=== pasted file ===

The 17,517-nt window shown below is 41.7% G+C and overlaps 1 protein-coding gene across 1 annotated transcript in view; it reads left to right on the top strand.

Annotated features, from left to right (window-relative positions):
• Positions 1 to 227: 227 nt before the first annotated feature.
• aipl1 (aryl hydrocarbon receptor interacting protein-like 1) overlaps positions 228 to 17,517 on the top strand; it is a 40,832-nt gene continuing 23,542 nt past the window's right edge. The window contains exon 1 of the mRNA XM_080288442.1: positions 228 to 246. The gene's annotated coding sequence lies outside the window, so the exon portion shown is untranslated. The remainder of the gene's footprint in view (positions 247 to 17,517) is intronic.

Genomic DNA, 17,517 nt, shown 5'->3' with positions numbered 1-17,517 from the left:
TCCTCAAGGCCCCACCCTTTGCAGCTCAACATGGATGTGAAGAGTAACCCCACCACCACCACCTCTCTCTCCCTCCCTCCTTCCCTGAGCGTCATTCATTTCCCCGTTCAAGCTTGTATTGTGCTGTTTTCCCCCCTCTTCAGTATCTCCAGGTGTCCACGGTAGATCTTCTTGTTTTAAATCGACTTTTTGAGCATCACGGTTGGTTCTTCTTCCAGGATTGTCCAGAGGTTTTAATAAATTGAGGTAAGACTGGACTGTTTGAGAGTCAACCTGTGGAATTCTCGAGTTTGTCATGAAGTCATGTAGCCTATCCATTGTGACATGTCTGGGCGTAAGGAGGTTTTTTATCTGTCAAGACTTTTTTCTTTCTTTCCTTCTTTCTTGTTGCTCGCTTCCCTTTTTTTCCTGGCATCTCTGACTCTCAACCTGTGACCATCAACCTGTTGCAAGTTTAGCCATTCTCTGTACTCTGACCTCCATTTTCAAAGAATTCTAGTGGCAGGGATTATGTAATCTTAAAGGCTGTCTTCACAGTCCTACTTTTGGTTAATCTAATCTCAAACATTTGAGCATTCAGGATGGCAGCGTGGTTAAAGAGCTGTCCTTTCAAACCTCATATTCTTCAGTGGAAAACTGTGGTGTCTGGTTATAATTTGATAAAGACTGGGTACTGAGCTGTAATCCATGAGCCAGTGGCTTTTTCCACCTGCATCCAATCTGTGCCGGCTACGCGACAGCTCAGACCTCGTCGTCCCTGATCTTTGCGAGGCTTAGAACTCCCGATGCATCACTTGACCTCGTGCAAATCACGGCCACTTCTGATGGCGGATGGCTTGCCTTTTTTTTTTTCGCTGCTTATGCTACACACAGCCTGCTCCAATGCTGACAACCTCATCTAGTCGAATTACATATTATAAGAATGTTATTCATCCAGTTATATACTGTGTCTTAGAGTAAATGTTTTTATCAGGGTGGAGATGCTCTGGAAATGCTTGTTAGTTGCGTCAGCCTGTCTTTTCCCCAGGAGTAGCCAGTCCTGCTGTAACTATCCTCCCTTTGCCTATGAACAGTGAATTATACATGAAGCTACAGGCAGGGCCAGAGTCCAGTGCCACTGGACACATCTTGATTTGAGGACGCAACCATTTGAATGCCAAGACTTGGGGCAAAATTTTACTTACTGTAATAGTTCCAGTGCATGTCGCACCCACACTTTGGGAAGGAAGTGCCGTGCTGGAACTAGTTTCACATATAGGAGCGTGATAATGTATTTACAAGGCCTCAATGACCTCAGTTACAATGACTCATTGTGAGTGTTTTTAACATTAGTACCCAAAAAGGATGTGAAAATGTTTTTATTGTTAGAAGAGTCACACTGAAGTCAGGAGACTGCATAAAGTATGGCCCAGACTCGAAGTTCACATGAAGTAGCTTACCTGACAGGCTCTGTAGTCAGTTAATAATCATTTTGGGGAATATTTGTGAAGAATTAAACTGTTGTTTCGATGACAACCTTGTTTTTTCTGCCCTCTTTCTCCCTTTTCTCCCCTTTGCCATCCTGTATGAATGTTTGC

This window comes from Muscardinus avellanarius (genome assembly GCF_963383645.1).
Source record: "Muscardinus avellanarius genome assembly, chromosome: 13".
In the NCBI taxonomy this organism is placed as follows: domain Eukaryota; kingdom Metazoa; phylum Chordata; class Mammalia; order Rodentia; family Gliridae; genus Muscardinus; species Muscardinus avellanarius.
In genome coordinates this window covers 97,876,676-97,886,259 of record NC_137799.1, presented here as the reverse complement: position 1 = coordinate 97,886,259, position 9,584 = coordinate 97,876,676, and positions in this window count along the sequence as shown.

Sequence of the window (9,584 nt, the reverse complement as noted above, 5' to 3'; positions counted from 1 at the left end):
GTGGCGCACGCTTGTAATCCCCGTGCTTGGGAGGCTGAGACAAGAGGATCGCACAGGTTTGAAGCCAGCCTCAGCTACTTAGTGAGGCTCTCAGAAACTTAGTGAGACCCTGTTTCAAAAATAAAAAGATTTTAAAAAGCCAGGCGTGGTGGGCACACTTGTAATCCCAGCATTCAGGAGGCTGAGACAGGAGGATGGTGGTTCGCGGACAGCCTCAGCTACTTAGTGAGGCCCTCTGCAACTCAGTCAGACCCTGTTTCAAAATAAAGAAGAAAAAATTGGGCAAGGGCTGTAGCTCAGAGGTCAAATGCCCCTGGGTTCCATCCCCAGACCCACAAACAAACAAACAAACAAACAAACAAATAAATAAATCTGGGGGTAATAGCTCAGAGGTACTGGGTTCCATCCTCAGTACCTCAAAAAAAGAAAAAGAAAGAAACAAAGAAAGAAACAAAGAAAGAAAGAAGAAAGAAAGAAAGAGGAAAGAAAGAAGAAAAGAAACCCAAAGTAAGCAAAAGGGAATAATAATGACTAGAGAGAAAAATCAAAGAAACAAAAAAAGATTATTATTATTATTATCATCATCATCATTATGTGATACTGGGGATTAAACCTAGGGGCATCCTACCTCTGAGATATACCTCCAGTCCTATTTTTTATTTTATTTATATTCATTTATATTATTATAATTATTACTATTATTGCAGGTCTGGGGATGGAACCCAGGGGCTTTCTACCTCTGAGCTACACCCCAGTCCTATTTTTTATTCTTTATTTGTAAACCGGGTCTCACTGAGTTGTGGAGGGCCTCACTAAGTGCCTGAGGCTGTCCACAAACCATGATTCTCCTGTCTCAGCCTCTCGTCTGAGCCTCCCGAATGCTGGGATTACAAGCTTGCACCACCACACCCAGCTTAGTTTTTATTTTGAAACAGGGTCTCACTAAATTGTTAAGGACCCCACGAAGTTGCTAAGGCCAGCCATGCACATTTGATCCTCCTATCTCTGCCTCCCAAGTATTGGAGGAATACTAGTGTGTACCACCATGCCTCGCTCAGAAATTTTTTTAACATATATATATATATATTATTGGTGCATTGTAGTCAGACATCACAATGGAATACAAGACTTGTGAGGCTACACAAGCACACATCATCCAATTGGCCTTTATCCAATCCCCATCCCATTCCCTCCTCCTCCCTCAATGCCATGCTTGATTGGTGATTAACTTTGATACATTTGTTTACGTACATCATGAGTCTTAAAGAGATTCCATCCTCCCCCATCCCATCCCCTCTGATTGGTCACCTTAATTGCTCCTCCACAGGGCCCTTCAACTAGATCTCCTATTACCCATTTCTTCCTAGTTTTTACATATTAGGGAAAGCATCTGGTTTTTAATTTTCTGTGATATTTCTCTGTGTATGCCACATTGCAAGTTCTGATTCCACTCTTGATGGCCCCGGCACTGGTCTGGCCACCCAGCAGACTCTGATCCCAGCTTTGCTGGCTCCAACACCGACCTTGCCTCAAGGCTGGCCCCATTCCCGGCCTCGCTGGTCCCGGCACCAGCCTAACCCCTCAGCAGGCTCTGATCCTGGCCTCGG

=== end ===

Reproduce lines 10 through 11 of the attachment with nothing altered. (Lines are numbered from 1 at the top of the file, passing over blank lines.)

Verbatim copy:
In genome coordinates this window covers 97,876,676-97,886,259 of record NC_137799.1, presented here as the reverse complement: position 1 = coordinate 97,886,259, position 9,584 = coordinate 97,876,676, and positions in this window count along the sequence as shown.

Sequence of the window (9,584 nt, the reverse complement as noted above, 5' to 3'; positions counted from 1 at the left end):